Surgical procedure

Pre-auricular and retromandibular incisions were used to expose the glenoid fossa, condyle and lateral surface of the mandibular ramus. The condyle was cut at the neck and removed after lateral pterygoid muscle (LPM) detachment. Instead of discectomy, the discs without severe deformity in osteoarthritis cases were salvaged and pushed medial to the condylar prostheses without dissection of the bilaminar zone. This avoided excessive bleeding [10]. Bone graft from the trimmed articular eminence or condylar neck was fitted into the deep fossa to achieve a flat surface in combination with the residual eminence. Bone repair was in case of a shallow fossa. After trimming the articular eminence, the ramus stump and lateral side of the mandibular ramus, the fossa prosthesis was placed and secured with at least 4 screws. Dressings and gloves were changed after intermaxillary fixation. The condylar prosthesis was installed with the head seat superior-posteriorly in the fossa. Subcutaneous free fat harvested from either the retromandibular or abdominal periumbilical incision was filled around the joint space. A drain was placed into the incision.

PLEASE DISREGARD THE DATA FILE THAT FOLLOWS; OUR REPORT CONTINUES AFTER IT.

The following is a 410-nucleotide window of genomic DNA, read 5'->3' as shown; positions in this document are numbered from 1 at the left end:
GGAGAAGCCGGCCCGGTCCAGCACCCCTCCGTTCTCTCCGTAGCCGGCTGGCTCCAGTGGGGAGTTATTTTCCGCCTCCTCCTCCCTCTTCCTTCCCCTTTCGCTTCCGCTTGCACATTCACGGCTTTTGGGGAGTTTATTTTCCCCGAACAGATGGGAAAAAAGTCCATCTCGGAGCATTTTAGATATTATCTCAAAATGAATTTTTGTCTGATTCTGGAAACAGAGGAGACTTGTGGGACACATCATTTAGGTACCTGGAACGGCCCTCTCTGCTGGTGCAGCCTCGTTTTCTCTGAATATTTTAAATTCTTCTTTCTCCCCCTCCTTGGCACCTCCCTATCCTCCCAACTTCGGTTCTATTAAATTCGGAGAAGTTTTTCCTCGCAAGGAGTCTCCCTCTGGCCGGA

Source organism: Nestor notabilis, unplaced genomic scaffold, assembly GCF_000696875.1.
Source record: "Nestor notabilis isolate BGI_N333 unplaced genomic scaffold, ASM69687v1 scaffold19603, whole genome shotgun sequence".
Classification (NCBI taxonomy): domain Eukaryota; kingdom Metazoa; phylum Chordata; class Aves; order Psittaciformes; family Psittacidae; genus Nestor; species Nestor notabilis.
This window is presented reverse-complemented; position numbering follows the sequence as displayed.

CT evaluation and HO classification

CT scan was performed within 1 week after operation and during at least 1 year follow-up. The parameters of the 64-row-dual-source CT scanner (Somatom Definition Flash; Siemens, Forchheim, Netherlands) were continuous scanning with a layer thickness of 0.625 mm, 120 kV, and tube electricity current of 284 mAs. The image was saved in DICOM format and then imported into Proplan CMF 3.0 (Materialise, Leuven, Belgium). The bone window was selected. Then the coronal plane was reconstructed for evaluation.

According to Brooker’s [8, 11] classification (Table 1) of HO after TKA in 1986 and Turlington-Durr grading system [12] of TMJ TJR in 1993, we classified HO into 4 types (Fig. 1).

Table 1 Brooker's classification of HO after TKA in 1986
Fig. 1
figure 1

The classification of heterotopic ossification (HO) after alloplastic temporomandibular joint replacement. A coronal reconstruction of CT, B three-dimensional reconstruction of CT. Red, HO; dark blue, prosthesis; blue, mandible; yellow, skull base

Type I, bone islands within the medial soft tissue of the condylar prosthesis.

Type II, bone spurs from the mandibular ramus stump.